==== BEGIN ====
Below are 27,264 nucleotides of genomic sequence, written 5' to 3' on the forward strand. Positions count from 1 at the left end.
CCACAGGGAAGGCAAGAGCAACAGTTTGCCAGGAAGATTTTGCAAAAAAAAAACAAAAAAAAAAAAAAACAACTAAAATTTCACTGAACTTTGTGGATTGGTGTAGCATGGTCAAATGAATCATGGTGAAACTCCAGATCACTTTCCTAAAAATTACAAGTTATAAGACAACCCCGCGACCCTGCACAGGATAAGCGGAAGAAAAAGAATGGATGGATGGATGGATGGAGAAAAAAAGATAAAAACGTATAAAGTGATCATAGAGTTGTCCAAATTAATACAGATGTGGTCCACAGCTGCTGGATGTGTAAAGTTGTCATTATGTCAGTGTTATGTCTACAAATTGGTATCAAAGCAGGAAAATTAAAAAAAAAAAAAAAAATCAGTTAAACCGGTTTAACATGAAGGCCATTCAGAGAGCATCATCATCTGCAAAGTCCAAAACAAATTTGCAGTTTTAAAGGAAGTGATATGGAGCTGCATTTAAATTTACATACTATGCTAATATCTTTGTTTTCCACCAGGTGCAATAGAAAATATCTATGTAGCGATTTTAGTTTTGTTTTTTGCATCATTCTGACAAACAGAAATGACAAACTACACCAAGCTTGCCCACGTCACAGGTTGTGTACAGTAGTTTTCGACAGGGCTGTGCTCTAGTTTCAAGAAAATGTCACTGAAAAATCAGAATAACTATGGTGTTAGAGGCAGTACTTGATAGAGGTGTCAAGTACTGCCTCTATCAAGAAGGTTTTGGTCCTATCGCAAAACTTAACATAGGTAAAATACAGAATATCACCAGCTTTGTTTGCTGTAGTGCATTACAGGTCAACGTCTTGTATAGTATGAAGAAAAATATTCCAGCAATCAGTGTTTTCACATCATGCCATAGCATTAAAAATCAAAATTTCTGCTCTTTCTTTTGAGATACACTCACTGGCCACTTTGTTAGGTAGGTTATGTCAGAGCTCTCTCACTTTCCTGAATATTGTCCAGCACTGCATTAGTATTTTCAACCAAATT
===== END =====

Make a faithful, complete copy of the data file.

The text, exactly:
Below are 27,264 nucleotides of genomic sequence, written 5' to 3' on the forward strand. Positions count from 1 at the left end.
CCACAGGGAAGGCAAGAGCAACAGTTTGCCAGGAAGATTTTGCAAAAAAAAAACAAAAAAAAAAAAAAACAACTAAAATTTCACTGAACTTTGTGGATTGGTGTAGCATGGTCAAATGAATCATGGTGAAACTCCAGATCACTTTCCTAAAAATTACAAGTTATAAGACAACCCCGCGACCCTGCACAGGATAAGCGGAAGAAAAAGAATGGATGGATGGATGGATGGAGAAAAAAAGATAAAAACGTATAAAGTGATCATAGAGTTGTCCAAATTAATACAGATGTGGTCCACAGCTGCTGGATGTGTAAAGTTGTCATTATGTCAGTGTTATGTCTACAAATTGGTATCAAAGCAGGAAAATTAAAAAAAAAAAAAAAAATCAGTTAAACCGGTTTAACATGAAGGCCATTCAGAGAGCATCATCATCTGCAAAGTCCAAAACAAATTTGCAGTTTTAAAGGAAGTGATATGGAGCTGCATTTAAATTTACATACTATGCTAATATCTTTGTTTTCCACCAGGTGCAATAGAAAATATCTATGTAGCGATTTTAGTTTTGTTTTTTGCATCATTCTGACAAACAGAAATGACAAACTACACCAAGCTTGCCCACGTCACAGGTTGTGTACAGTAGTTTTCGACAGGGCTGTGCTCTAGTTTCAAGAAAATGTCACTGAAAAATCAGAATAACTATGGTGTTAGAGGCAGTACTTGATAGAGGTGTCAAGTACTGCCTCTATCAAGAAGGTTTTGGTCCTATCGCAAAACTTAACATAGGTAAAATACAGAATATCACCAGCTTTGTTTGCTGTAGTGCATTACAGGTCAACGTCTTGTATAGTATGAAGAAAAATATTCCAGCAATCAGTGTTTTCACATCATGCCATAGCATTAAAAATCAAAATTTCTGCTCTTTCTTTTGAGATACACTCACTGGCCACTTTGTTAGGTAGGTTATGTCAGAGCTCTCTCACTTTCCTGAATATTGTCCAGCACTGCATTAGTATTTTCAACCAAATT